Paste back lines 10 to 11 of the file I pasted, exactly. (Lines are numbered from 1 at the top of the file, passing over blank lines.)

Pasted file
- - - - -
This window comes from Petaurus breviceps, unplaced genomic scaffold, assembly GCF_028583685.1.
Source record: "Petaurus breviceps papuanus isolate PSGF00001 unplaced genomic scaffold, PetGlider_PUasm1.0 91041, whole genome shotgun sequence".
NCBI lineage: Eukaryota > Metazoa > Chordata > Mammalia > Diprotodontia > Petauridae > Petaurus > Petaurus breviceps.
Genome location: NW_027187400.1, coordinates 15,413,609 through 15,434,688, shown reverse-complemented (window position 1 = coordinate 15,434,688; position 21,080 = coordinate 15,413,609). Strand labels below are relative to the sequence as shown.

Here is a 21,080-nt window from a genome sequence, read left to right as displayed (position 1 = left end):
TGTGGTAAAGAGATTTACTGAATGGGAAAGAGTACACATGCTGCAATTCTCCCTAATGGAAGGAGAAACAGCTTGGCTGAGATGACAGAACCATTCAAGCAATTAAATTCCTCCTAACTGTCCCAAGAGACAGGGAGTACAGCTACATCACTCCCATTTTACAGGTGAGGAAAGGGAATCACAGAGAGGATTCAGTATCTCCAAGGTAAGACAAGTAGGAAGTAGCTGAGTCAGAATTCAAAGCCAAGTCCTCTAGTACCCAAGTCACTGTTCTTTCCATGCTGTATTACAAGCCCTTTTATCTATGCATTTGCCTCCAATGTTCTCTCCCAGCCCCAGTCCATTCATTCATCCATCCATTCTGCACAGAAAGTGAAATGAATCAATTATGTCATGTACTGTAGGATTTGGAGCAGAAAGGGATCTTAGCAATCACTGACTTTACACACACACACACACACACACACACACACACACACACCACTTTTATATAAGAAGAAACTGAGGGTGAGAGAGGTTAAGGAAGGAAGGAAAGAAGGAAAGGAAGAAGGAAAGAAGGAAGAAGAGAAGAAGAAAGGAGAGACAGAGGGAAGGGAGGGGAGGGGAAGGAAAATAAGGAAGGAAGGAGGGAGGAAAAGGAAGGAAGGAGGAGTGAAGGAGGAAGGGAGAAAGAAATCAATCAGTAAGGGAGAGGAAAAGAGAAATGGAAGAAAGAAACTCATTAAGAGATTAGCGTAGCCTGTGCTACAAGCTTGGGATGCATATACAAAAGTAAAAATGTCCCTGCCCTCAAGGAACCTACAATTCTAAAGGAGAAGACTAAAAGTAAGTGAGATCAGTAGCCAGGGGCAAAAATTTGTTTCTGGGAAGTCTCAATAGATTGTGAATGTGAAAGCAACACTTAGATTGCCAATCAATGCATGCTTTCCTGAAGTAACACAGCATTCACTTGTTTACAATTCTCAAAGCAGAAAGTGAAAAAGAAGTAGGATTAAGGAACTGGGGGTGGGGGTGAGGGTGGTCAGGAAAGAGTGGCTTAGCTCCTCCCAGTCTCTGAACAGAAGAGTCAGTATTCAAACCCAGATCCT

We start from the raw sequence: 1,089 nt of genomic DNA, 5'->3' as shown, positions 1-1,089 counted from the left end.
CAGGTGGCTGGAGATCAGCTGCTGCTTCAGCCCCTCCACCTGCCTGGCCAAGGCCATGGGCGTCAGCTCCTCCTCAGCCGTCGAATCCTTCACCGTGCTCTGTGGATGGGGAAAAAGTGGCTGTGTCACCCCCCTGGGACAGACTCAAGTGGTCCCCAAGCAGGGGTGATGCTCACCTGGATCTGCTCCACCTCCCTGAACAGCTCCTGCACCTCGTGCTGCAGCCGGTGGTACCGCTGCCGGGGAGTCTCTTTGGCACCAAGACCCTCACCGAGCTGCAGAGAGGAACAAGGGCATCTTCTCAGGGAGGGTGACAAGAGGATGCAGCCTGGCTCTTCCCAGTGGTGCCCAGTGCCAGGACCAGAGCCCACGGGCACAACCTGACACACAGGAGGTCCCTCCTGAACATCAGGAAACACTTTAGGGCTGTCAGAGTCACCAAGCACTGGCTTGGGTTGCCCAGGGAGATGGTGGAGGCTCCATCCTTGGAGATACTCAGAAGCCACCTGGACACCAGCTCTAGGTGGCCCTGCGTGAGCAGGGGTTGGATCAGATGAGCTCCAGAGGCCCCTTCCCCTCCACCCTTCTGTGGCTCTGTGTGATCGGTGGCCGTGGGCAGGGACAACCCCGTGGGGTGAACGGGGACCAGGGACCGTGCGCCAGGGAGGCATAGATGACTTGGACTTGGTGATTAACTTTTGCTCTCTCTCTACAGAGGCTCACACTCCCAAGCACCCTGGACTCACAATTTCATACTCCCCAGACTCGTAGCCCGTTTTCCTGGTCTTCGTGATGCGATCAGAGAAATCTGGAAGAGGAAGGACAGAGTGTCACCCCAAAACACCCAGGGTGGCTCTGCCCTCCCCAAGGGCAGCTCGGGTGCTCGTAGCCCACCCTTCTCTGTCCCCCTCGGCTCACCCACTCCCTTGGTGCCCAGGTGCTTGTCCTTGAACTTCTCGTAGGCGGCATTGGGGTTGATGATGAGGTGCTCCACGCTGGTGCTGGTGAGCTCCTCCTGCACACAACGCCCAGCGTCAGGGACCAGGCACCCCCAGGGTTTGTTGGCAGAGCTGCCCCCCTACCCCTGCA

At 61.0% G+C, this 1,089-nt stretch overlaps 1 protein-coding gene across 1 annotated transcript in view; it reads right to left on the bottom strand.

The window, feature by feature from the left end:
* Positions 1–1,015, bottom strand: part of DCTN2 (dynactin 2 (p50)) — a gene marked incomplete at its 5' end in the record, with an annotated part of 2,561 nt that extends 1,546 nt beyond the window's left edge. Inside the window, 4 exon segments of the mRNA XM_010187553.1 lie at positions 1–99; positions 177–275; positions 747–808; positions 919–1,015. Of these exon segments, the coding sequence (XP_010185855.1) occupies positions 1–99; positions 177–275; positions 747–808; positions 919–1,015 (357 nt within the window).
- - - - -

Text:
The window, feature by feature from the left end:
* Positions 1–1,015, bottom strand: part of DCTN2 (dynactin 2 (p50)) — a gene marked incomplete at its 5' end in the record, with an annotated part of 2,561 nt that extends 1,546 nt beyond the window's left edge. Inside the window, 4 exon segments of the mRNA XM_010187553.1 lie at positions 1–99; positions 177–275; positions 747–808; positions 919–1,015. Of these exon segments, the coding sequence (XP_010185855.1) occupies positions 1–99; positions 177–275; positions 747–808; positions 919–1,015 (357 nt within the window).